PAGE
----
Grand Rounds: Burn It To The Ground
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Welcome to this session of grand rounds, a collection of posts I have discovered in the blogosphere and have found of interest and hope you do too.
This offering of Grand Rounds looks at articles from around the web that deal with the phenomenon of burnout.
Being able to practice medicine is a huge sacrifice.
We subject our body and mind to immense physical and mental tolls during our training.
Limited/interrupted sleep on call, dealing with sometimes life and death situations on the fly, can reek havoc on us.
Crispy Doc sheds some light on some of the damage we are actually doing to our body at a cellular level in, “Does Your Career In Medicine Cause You Shrinkage?”
Every resident thinks there is a light at the end of the tunnel and after X amount of years of grueling work as a resident they will have made it to easy street with the attending paycheck and lifestyle that goes with it.
Hate to dim that light a bit, but unfortunately becoming an attending is not quite what it is cracked up to be as more and more physicians are in the clutches of burnout.
Burnout can get so bad as an attending that some may even look back to those days of residency and think that was where the greener pastures were.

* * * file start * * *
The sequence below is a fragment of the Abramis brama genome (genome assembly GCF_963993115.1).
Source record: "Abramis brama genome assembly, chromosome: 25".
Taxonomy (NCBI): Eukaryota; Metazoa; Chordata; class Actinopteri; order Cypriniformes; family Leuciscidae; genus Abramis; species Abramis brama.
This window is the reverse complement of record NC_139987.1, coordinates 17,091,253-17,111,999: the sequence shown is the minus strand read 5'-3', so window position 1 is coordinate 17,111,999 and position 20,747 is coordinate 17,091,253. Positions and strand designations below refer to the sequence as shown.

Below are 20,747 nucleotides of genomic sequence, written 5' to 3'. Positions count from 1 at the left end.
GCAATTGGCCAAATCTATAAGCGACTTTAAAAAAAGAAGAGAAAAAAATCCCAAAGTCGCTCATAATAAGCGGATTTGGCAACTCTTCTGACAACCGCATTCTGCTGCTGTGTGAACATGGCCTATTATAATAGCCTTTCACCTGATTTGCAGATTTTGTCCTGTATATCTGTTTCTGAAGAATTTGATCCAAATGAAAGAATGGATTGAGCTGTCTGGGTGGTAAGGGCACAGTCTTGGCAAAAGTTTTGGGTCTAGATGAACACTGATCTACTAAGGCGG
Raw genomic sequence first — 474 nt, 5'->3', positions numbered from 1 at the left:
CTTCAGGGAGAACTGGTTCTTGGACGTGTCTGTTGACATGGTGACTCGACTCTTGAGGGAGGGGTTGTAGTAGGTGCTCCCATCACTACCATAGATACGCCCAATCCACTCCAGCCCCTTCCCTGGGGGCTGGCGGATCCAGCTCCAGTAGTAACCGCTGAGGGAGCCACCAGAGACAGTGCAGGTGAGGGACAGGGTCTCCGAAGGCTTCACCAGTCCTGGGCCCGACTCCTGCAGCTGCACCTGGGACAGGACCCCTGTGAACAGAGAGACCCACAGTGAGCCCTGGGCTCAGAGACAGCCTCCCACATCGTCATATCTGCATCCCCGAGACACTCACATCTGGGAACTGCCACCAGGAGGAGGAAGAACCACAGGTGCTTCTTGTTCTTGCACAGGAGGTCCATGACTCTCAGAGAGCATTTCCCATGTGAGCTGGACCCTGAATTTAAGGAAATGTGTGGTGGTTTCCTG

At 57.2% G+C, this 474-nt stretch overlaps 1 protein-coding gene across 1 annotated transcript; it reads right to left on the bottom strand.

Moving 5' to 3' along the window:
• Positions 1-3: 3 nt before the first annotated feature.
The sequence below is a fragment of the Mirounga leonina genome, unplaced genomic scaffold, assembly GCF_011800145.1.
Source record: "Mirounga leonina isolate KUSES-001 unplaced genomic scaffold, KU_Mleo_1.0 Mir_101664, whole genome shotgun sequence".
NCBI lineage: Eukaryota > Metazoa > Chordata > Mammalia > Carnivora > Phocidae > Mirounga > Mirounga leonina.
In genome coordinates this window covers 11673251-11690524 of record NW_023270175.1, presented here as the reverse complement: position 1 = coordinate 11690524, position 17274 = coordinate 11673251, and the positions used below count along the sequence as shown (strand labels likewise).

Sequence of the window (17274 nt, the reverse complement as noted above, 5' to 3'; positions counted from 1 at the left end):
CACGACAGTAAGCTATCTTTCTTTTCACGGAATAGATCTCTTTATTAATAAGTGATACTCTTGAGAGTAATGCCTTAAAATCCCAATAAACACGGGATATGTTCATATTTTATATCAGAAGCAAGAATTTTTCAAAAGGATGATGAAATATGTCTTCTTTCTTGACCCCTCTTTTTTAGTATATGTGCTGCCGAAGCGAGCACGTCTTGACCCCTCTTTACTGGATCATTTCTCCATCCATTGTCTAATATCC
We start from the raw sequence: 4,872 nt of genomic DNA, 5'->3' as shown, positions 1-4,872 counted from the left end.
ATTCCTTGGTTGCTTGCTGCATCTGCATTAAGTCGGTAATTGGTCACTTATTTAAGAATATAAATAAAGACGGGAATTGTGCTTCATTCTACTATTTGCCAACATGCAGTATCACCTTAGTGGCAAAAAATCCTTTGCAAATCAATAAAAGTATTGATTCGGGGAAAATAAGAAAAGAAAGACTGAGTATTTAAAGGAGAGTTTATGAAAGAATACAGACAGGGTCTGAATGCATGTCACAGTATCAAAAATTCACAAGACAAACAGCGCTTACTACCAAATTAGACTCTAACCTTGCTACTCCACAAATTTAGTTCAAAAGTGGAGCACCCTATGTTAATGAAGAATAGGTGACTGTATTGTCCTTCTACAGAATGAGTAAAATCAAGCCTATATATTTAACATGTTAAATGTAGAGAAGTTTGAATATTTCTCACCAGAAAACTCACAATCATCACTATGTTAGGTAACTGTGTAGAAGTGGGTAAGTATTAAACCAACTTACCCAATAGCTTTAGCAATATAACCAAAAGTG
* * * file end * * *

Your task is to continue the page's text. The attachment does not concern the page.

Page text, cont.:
Such was the case posted by an anonymous physician on Kevin MD in, “This Burned Out Physician Was Happier As A Resident.”
Many physician respondents on surveys about physician burnout cite that it the loss of autonomy, increasing regulatory hoops to jump through as major causes.
Could there be a underlying culprit that is the root cause of this?
Dr. McFrugal tackles this head on in his post, “Is The EMR The Cause Of Physician Burnout?”
Some of the more inspiring physician stories I have read relate to doctors who have struggled with burnout but somehow found a way to overcome it and reclaim their lives and their ability to practice medicine.
Charmaine Gregory MD, an emergency medicine doc, shares her story of reclamation in this Op-Med Doximity piece, “How I Beat Burnout,” and says all it takes is 30 minutes (2%) a day.
Unfortunately there is no magic pill to swallow to cure burnout.
So is the practice of medicine doomed?
Luckily there are ways to alleviate the problem and reduce its impact.
The Physician Philosopher does a guest post on Campfire Finance and reveals one such method in, “3 Ways Financial Independence May Save The Practice Of Medicine.”
Hope you enjoyed the reading material.
Have a great rest of the week.
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